(photo credit: REUTERS)
Hamas, which rules Gaza, has been named as the world’s second-richest terrorist organization in the latest issue of Forbes Israel. It rakes in around $1 billion annually, outdone only by Islamic State which – with an annual income of some $2b. – tops the chart of terrorist moneybags.
Hamas’s financial success by far eclipses that of Hezbollah, Taliban and al-Qaida.
Islamic State finances its offensives by selling thousands of barrels of Iraqi oil on the black market every day. Hamas’s chief source of earnings, according to the exhaustive Forbes report, comes from skimming hefty sums off foreign NGO donations and putting the squeeze on ordinary Gazans – the very ones the NGOs ostensibly seek to aid.
Hamas taxes them to the hilt, imposes harsh penalties and fees, and trades in the black market. All provisions and material that enter the Gaza Strip fall under the control of Hamas gangsters who garner lavish profits from their distribution and/or sale.
Such supplies enrich Hamas and enhance the organization’s power – above and beyond moral travesties such as their using cement earmarked for civilian construction to reinforce labyrinthine attack tunnels into Israel.
The Forbes data should, if nothing else, induce a sobering reassessment among donor organizations who, for all intents and proposes, are supporting the terrorist hierarchy that brings misery to Gaza and then pleads for overseas assistance to fix the damage.
Funds are raised from charities, businesses, financial institutions and foreign governments. But the overlords who inflicted disaster on the population under their sway happen to be extremely affluent.
Instead of going hat in hand to the international community, they might be asked to bankroll the reconstruction themselves. They have deep pockets.
More than anything, Hamas uses cash from abroad to line its pockets further and underwrite its military capabilities. Amassing, maintaining and deploying rocket arsenals does not come cheap and neither does mobilizing, training and sustaining sizable militias.
Foreign NGOs that pay for reconstruction (unwittingly?) sow the seeds of more destruction in Gaza – the very thing they purportedly seek to repair.
The incontrovertible fact of the matter is that there is very little supervision over the foreign aid funneled into the Strip. Worse yet, the few token procedures that pass as pro forma oversight are sorely inadequate.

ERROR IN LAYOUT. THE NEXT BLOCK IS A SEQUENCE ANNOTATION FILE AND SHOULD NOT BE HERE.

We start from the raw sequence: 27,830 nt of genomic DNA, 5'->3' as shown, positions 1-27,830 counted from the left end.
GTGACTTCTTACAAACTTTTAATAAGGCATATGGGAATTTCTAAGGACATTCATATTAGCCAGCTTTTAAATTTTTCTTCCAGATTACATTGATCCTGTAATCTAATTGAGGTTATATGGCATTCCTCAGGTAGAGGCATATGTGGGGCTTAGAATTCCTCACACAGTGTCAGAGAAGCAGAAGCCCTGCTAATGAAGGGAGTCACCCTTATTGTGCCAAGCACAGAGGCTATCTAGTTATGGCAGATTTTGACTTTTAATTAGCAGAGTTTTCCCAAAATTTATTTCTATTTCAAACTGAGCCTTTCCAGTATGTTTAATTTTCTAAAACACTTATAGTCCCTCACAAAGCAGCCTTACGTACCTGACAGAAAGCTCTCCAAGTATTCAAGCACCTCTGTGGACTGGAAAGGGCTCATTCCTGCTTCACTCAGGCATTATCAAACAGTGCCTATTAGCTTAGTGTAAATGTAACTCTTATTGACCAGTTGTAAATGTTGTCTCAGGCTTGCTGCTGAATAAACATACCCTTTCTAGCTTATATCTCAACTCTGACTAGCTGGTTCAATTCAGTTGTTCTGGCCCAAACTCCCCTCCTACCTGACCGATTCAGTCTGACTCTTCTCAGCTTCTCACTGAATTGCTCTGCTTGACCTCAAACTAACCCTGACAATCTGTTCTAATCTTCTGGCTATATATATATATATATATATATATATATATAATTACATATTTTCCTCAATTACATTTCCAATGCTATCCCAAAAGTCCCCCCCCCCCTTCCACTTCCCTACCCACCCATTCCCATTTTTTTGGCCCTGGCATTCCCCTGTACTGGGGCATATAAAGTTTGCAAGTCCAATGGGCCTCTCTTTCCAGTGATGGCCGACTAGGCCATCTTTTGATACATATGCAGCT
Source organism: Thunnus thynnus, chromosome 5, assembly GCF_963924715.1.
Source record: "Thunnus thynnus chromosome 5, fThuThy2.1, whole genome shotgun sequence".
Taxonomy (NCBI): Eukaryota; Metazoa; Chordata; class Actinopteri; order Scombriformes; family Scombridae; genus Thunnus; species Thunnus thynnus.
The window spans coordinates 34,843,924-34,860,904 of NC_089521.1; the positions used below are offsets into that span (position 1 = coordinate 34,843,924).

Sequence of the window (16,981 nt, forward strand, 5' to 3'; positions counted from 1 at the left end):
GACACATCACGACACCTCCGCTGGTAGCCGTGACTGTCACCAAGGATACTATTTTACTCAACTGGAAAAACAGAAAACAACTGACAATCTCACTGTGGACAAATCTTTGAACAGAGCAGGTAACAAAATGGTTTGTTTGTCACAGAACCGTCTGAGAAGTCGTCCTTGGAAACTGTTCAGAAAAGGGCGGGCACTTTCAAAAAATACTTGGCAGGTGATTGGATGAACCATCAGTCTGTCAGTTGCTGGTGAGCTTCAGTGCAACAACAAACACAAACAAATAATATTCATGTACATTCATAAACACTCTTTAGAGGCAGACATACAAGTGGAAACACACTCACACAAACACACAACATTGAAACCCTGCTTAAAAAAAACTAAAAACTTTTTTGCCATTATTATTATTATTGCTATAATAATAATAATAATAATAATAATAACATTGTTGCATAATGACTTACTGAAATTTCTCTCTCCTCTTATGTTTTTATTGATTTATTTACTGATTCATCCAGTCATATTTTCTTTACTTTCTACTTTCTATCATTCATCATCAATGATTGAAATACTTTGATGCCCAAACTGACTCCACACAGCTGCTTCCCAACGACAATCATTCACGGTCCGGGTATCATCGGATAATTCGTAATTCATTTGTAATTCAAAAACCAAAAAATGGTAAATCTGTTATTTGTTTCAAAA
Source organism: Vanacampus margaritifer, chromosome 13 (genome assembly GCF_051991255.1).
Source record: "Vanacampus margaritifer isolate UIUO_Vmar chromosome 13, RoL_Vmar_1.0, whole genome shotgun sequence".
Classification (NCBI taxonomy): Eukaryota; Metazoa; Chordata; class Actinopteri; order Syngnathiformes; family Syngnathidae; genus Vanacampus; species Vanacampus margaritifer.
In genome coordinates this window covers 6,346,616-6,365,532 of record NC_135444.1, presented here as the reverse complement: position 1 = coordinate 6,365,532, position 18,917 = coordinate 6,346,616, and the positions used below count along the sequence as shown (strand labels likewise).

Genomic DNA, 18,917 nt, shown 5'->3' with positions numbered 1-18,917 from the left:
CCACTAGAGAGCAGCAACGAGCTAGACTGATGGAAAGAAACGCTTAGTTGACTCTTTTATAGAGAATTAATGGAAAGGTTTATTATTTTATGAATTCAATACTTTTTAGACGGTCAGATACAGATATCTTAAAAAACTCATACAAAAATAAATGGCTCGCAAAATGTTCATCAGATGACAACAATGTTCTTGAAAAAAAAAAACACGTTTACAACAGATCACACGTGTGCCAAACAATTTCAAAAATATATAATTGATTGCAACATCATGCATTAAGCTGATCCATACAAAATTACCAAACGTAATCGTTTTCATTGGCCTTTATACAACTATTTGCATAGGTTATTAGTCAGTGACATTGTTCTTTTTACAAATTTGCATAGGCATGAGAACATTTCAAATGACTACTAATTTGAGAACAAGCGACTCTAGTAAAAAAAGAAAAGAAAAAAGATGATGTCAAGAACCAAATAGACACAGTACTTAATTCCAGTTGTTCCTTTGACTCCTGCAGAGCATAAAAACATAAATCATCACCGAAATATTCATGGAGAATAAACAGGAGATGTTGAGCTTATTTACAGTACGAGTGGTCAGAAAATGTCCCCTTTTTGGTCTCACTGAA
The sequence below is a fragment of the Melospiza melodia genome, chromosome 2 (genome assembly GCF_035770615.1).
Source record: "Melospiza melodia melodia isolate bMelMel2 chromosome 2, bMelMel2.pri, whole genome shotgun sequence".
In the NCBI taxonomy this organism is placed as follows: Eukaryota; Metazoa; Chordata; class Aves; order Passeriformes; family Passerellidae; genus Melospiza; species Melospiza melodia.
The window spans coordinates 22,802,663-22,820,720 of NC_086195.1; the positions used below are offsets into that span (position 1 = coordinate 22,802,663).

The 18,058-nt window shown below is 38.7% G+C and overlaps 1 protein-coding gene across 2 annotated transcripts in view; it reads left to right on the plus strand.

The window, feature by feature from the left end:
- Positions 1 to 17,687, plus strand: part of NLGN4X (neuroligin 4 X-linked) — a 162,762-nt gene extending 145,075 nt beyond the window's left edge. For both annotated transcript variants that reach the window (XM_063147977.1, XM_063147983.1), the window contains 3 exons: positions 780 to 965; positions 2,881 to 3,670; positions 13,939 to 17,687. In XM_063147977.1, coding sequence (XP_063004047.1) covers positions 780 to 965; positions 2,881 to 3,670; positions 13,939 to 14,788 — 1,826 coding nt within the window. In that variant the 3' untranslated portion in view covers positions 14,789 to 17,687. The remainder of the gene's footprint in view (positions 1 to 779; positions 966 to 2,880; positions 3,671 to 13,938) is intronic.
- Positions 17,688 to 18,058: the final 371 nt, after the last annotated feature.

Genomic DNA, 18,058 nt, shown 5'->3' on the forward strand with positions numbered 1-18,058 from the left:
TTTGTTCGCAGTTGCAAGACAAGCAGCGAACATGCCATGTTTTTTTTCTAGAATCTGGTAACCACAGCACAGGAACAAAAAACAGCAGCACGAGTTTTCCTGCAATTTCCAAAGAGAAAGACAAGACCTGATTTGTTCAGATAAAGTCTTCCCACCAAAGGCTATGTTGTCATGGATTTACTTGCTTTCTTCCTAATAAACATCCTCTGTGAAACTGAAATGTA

In this context, the warning from European Parliament Member Arne Gericke of Germany last week is salient.
In December 2013, the European Court of Auditors could not account for a whopping €400 million of the aid the EU earmarked for the Palestinian Authority and Gaza, he noted. This money is missing, and it is anyone’s guess in whose hands it ended up and for what nefarious purposes.
Gericke added that this month the Court of Auditors found that 2.6 percent of the EU’s budget for “external relations, aid and enlargement” was misused. There’s no indication where the money is.
Gericke reckons that if this proportion is applied to the €450m. pledged to Gaza by the EU, it may plausibly (and quite conservatively) be deduced that in due course at least €11.7m. is likely to bolster Hamas’s coffers.
It is no stretch to say that the financial operations of terrorist organizations closely mimic those of organized crime – including protection rackets and extortion.
The international community, NGOs and assorted charities cannot insure fair play. They need to ask themselves whether they want their benevolent contributions to fall into the wrong hands. Do they want to prop up villainous fat cats instead of help the needy? The solicitation of contributions for the Hamas-run domain is part of an elaborate con. The international donors who promised $5.4b. to the Gaza regime in Cairo last month would do well to ascertain that they are not cast as dupes in a massive scam.
Misplaced generosity does far more harm than good.